Weekly: Asia’s defensive game

Glimmer of hope around trade war and Brexit has buoyed financial markets in recent days. But such developments may only offer ephemeral relief.
Taimur Baig , Masyita Crystallin11 Oct 2019
  • Global policy makers and businesses will continue to play defence
  • We expect some more monetary easing in Asia to follow the Fed
  • But the real action is likely to be in the fiscal arena next year
Photo credit: AFP Photo

Monetary easing has been on for a while; 2020 to see fiscal at play

Asset markets have gyrated the past couple of months around the backdrop of a global economic slowdown and a multitude of geopolitical risks, with the last few days reflecting a risk-on mood with some glimmer of hope over a China-US trade deal and an orderly Brexit. The DXY has weakened a tad, equity markets have rallied, and VIX has eased markedly through the course of this week.

But this is unlikely to mark the beginning of a major turnaround, in our view. A trade deal can only offer interim relief on China-US matters as the antagonism between the two superpowers is in fact widening. The decision by the US this week to blacklist some Chinese companies and restrict the visas of some Chinese diplomats on human rights grounds show clearly that many areas of confrontation have opened up beyond agriculture purchases and market access. China and the US will continue to find it difficult to reach common ground on Hong Kong, Taiwan, North Korea, Uighurs, Belt-and-Road, cyber security, and tech dominance, in our view, regardless of what happens on the trade front in the near term.

Similarly, on Brexit, a sharp rally of GBP underscores relief among market participants weighed down by chronic uncertainty. But there should be no illusion that the UK remains a divided nation, the Irish solution (with Northern Ireland becoming a special economic zone) may well turn out to be unimplementable, and the overall economic outlook remains bleak.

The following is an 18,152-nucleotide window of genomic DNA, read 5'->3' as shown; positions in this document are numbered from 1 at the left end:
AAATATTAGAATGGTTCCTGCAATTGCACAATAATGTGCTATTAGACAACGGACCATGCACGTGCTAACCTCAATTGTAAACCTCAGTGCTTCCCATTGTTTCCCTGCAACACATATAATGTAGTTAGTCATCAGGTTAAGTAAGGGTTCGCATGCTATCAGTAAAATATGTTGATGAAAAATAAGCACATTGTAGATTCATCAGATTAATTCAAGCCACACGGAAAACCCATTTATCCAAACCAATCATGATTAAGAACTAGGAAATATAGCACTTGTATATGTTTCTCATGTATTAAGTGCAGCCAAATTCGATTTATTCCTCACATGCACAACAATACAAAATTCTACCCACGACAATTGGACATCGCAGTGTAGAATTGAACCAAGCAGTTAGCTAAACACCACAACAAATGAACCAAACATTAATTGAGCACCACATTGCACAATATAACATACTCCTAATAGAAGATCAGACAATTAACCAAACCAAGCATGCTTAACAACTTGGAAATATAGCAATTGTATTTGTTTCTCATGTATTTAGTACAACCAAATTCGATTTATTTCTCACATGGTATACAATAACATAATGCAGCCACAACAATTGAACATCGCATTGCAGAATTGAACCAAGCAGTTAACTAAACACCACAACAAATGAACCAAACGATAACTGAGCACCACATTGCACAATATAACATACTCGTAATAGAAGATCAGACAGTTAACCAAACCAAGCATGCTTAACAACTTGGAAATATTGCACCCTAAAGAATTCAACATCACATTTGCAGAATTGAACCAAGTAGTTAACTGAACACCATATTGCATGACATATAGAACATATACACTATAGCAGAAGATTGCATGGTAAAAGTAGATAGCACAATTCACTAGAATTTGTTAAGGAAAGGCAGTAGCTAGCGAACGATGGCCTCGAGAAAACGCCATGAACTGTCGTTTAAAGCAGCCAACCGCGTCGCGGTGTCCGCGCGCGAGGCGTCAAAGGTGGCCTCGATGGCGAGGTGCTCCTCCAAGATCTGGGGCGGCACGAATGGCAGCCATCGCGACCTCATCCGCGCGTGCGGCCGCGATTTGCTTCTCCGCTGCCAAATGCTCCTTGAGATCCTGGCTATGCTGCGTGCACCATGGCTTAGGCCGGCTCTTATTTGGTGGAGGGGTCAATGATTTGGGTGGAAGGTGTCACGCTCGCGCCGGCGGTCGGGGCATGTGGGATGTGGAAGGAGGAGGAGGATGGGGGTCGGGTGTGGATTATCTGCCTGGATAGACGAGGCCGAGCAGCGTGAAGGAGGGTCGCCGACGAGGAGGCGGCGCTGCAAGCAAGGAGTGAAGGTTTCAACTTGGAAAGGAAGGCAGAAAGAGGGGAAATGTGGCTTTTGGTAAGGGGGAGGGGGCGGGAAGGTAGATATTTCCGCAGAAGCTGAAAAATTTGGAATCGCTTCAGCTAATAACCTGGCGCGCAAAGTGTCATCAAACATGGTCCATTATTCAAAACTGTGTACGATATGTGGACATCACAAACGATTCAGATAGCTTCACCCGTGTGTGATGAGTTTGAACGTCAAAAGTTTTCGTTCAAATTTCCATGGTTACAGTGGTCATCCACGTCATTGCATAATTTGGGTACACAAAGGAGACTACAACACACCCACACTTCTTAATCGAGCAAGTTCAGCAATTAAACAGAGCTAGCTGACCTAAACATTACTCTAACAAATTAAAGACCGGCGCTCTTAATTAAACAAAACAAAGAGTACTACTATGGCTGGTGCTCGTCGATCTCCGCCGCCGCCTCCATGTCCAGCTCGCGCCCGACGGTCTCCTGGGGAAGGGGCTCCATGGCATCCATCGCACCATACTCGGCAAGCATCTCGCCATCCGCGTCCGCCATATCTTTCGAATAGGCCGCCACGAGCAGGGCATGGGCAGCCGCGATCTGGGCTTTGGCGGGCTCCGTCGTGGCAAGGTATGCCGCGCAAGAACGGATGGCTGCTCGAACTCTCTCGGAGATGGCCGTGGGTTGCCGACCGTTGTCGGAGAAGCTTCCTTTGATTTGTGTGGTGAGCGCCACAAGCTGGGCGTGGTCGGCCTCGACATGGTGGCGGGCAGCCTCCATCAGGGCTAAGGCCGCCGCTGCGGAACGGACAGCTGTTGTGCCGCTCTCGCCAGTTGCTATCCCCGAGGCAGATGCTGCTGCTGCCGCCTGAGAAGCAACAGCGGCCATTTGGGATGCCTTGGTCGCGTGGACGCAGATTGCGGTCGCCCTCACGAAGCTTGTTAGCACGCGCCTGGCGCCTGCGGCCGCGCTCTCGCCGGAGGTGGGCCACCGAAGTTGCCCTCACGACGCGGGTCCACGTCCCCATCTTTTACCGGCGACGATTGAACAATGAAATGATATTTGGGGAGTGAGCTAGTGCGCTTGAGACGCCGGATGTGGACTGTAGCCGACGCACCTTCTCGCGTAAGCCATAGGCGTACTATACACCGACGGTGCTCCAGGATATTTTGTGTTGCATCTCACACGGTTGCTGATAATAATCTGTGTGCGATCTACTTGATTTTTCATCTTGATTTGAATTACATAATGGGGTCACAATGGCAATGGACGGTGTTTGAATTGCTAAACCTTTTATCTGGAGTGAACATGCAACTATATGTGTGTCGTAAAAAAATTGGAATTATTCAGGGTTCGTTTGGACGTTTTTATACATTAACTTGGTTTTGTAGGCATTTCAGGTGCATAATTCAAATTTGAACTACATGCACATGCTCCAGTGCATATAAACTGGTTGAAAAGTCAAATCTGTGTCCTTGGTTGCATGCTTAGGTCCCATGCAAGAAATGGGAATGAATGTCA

From the perspective of Asia’s policy makers and businesses, the euphoria of the market is by no means reason for complacency. We have pointed out through the course of this year that a large part of the global economic slowdown has little to do with trade wars. A secular decline in auto and electronics demand, crises in some emerging markets (Argentina and Turkey), and most critically, a structural slowdown in China, will continue to cast shadow on the outlook.

Playing defence at this juncture, therefore makes sense. Depressed agriculture commodity and energy prices have pushed down inflation in the region in recent years, allowing central banks to ease monetary policy. Indeed, our analysis of policy rate differential between Asian economies and the US shows clearly that monetary policy easing, on a relative basis, began way back in 2015. Only with the Fed’s recent rate cuts, signs of the cycle’s bottom have emerged.

If global demand remains in the doldrums, we will expect Asian central banks to match the Fed in the coming quarters. No Asian central banks will allow their rate differential to spike against the USD, in our view.

Fiscal worries are not paramount in Asia, especially with such low rates. Pro-growth budget initiatives are in the pipeline in India, Indonesia, South Korea, and Thailand. It’s the right time to play defence, in our view.

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Taimur Baig, Ph.D.

Chief Economist - G3 & Asia

Masyita Crystallin, Ph.D.

Economist – Indonesia & Philippines

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